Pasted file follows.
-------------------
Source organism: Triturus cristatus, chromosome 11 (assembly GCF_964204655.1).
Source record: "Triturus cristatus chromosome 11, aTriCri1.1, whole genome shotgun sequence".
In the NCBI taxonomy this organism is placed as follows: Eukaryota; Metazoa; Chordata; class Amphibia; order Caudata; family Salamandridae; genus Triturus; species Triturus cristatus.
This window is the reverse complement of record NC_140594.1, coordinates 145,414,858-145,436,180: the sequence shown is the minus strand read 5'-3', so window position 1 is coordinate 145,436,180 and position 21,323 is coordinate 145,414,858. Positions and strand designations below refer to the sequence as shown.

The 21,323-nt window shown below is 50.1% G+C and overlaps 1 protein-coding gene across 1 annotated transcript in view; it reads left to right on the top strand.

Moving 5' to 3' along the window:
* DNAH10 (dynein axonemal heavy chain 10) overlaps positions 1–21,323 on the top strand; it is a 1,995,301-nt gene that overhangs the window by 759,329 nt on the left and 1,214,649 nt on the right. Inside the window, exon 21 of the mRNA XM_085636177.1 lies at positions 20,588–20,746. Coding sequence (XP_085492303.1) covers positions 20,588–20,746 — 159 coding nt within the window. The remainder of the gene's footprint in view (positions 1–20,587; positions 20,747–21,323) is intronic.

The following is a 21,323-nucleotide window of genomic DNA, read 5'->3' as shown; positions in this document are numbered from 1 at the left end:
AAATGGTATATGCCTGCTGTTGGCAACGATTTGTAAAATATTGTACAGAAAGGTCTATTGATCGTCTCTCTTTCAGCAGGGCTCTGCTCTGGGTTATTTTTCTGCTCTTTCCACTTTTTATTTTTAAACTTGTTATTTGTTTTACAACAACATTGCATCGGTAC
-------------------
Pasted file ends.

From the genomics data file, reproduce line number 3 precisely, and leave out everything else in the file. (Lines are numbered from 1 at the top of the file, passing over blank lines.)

In the NCBI taxonomy this organism is placed as follows: Eukaryota; Metazoa; Chordata; class Amphibia; order Caudata; family Salamandridae; genus Triturus; species Triturus cristatus.